TOKYO -- Toyota Motor Corp. squeaked out a profit in the latest quarter, just barely, despite plunging sales amid the COVID-19 pandemic, and expects to remain in the black for the full year.
Toyota’s relatively robust results come as virtually all major Japanese players -- Nissan, Honda, Subaru, Mazda and Mitsubishi -- slumped to quarterly operating losses in the April-June period.
Toyota bucked the trend, but operating profit nearly evaporated, plunging 98 percent to 13.9 billion yen ($129.4 million) in the automaker’s fiscal first quarter ended June 30.
In announcing the results on Thursday, Japan’s biggest auto manufacturer said net income tumbled 74 percent to 158.8 billion yen ($1.48 billion) in the period as revenue fell 40 percent to 4.6 trillion yen ($42.8 billion).
Over the previous two fiscal years, before the COVID-19 outbreak, Toyota’s quarterly operating profit consistently ranged between 500 billion yen to 700 billion yen ($4.7 billion to $6.5 billion).
Global retail sales slid 32 percent to 1.85 million vehicles in the April-June period, including results from its Daihatsu small-car subsidiary and truck-making affiliate Hino. Worldwide wholesale volume dropped 50 percent to 1.16 million vehicles.
Toyota’s slump comes as the COVID-19 pandemic hammers earnings throughout the industry.
Cost cutting combined with lower labor costs and curtailed R&D outlays at Toyota helped offset the blow of falling sales, as the worldwide slowdown forced factories and dealerships to suspend operations.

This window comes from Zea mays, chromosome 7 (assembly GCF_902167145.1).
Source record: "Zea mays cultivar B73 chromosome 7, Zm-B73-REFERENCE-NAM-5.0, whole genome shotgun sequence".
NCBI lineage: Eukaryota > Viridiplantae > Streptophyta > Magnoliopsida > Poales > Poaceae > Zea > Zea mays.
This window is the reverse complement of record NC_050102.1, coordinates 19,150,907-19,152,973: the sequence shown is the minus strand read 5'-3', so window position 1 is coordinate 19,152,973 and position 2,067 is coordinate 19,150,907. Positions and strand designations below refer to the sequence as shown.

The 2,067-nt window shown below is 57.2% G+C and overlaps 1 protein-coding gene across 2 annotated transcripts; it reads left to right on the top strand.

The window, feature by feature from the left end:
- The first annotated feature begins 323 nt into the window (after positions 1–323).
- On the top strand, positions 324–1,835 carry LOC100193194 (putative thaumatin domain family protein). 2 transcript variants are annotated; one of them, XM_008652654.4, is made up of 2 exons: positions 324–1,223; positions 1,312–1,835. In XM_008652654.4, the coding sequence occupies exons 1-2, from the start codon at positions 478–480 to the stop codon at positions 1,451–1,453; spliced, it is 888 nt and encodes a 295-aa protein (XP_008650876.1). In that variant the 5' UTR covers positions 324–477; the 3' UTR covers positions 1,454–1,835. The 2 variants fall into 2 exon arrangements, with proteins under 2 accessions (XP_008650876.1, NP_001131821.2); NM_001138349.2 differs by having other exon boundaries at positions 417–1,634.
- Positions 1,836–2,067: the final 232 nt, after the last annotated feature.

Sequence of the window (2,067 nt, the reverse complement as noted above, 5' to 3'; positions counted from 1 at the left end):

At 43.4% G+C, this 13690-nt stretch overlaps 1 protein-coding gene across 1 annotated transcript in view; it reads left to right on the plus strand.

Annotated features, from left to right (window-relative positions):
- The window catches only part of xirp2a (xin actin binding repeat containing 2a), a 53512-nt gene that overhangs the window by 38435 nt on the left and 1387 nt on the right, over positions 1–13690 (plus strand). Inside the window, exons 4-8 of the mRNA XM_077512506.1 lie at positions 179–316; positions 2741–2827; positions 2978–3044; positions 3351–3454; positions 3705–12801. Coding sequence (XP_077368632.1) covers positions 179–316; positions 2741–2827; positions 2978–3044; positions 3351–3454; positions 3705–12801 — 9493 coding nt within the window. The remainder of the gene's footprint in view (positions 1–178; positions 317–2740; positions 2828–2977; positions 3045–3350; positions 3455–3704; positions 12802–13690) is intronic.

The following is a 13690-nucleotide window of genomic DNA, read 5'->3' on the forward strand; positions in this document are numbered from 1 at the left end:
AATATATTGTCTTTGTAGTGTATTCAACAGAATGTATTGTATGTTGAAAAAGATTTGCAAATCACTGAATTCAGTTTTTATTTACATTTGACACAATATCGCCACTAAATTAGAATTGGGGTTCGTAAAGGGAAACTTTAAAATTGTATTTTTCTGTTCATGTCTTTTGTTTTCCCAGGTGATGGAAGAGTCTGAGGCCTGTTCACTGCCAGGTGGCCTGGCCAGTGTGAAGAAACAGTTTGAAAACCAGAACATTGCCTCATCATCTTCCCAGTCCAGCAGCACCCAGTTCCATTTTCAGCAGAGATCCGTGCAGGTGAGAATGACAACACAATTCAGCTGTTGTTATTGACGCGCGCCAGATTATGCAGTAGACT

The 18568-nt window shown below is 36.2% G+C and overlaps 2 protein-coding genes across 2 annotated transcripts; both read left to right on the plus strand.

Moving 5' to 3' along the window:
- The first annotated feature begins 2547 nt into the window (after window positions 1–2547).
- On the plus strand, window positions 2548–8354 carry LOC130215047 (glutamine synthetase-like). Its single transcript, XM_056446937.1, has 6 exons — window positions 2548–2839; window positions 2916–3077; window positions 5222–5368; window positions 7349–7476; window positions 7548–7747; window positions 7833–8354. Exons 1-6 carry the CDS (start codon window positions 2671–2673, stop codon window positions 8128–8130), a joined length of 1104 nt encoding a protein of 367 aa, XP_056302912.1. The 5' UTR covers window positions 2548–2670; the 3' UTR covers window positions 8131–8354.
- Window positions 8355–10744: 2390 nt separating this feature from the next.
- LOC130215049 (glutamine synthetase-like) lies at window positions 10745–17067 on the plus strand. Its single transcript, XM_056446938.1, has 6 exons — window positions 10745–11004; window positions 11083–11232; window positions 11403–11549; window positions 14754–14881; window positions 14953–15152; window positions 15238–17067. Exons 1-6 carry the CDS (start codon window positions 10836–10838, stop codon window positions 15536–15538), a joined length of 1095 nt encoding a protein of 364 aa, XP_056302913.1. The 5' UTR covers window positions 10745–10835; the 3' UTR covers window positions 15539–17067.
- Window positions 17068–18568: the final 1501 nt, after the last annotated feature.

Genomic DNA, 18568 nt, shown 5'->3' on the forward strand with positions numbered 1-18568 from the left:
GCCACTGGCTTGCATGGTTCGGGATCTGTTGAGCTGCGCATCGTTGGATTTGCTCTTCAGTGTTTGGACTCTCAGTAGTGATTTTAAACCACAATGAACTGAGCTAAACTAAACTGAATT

A faster-than-expected rebound in China also helped keep Toyota in the black. Operating profit in China actually surged in the April-June period as sales rose 14 percent.
Toyota halted production at plants around the world in response to government regulations meant to limit transmission of the coronavirus. And even in areas with fewer restrictions, Toyota scaled back output in line with falling demand to forestall a huge pile up of inventory.
Toyota’s factories in China, the original epicenter of the global outbreak, resumed normal operation on March 30, but plants in other regions mostly started coming back online in May.
Toyota’s important North American operation booked a regional operating loss of 97.7 billion yen ($909.8 million) in the period, as regional wholesale volume slumped 62 percent to 285,000 units.
In Europe, wholesale volume fell 50 percent to 141,000 vehicles in the latest quarter. Europe also notched a quarterly regional operating loss, of 19.7 billion yen ($183.4 million).
Looking ahead, Toyota said earnings forecasts are still subject to change due to lingering uncertainty over the pace of the pandemic recovery and threat of a second wave of outbreaks.
Therefore, Toyota predicted operating profit will fall 79 percent to 500 billion yen ($4.7 billion) in the current fiscal year ending March 31, 2021, while net income is expected to drop 64 percent to 730 billion yen ($6.8 billion). Revenue is seen down 20 percent to 24 trillion yen ($223.5 billion).
Global wholesale deliveries are forecast to fall 20 percent to 7.2 million vehicles, with declines in virtually every major region.
North American volume is expected to slide 14 percent to 2.33 million vehicles, while European wholesale is pegged to fall 16 percent to 870,000 units.
Global retail sales are forecast to fall back 13 percent to 9.1 million vehicles in the fiscal year through March 31, 2021, from 10.46 million vehicles in the previous year.